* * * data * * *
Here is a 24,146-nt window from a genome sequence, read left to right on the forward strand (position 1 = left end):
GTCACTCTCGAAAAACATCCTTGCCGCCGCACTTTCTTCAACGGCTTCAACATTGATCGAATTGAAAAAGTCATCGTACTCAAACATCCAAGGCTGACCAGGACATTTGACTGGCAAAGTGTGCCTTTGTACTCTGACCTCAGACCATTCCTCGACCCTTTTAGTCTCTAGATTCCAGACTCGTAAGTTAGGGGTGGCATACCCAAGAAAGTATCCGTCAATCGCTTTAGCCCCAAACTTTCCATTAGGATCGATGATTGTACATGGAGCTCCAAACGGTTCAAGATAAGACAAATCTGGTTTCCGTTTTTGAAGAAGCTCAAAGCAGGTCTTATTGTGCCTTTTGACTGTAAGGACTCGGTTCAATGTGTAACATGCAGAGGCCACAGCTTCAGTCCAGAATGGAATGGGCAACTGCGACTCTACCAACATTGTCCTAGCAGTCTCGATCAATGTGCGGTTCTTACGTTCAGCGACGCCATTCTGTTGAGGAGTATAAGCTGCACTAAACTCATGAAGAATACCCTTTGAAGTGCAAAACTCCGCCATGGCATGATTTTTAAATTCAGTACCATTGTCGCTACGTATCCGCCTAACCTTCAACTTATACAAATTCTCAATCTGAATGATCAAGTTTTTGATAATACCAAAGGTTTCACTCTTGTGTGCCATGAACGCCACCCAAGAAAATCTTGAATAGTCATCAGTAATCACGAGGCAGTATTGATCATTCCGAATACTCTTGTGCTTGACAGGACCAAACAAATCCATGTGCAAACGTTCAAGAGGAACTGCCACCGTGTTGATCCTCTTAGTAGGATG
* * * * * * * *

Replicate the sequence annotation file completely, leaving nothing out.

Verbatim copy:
Here is a 24,146-nt window from a genome sequence, read left to right on the forward strand (position 1 = left end):
GTCACTCTCGAAAAACATCCTTGCCGCCGCACTTTCTTCAACGGCTTCAACATTGATCGAATTGAAAAAGTCATCGTACTCAAACATCCAAGGCTGACCAGGACATTTGACTGGCAAAGTGTGCCTTTGTACTCTGACCTCAGACCATTCCTCGACCCTTTTAGTCTCTAGATTCCAGACTCGTAAGTTAGGGGTGGCATACCCAAGAAAGTATCCGTCAATCGCTTTAGCCCCAAACTTTCCATTAGGATCGATGATTGTACATGGAGCTCCAAACGGTTCAAGATAAGACAAATCTGGTTTCCGTTTTTGAAGAAGCTCAAAGCAGGTCTTATTGTGCCTTTTGACTGTAAGGACTCGGTTCAATGTGTAACATGCAGAGGCCACAGCTTCAGTCCAGAATGGAATGGGCAACTGCGACTCTACCAACATTGTCCTAGCAGTCTCGATCAATGTGCGGTTCTTACGTTCAGCGACGCCATTCTGTTGAGGAGTATAAGCTGCACTAAACTCATGAAGAATACCCTTTGAAGTGCAAAACTCCGCCATGGCATGATTTTTAAATTCAGTACCATTGTCGCTACGTATCCGCCTAACCTTCAACTTATACAAATTCTCAATCTGAATGATCAAGTTTTTGATAATACCAAAGGTTTCACTCTTGTGTGCCATGAACGCCACCCAAGAAAATCTTGAATAGTCATCAGTAATCACGAGGCAGTATTGATCATTCCGAATACTCTTGTGCTTGACAGGACCAAACAAATCCATGTGCAAACGTTCAAGAGGAACTGCCACCGTGTTGATCCTCTTAGTAGGATG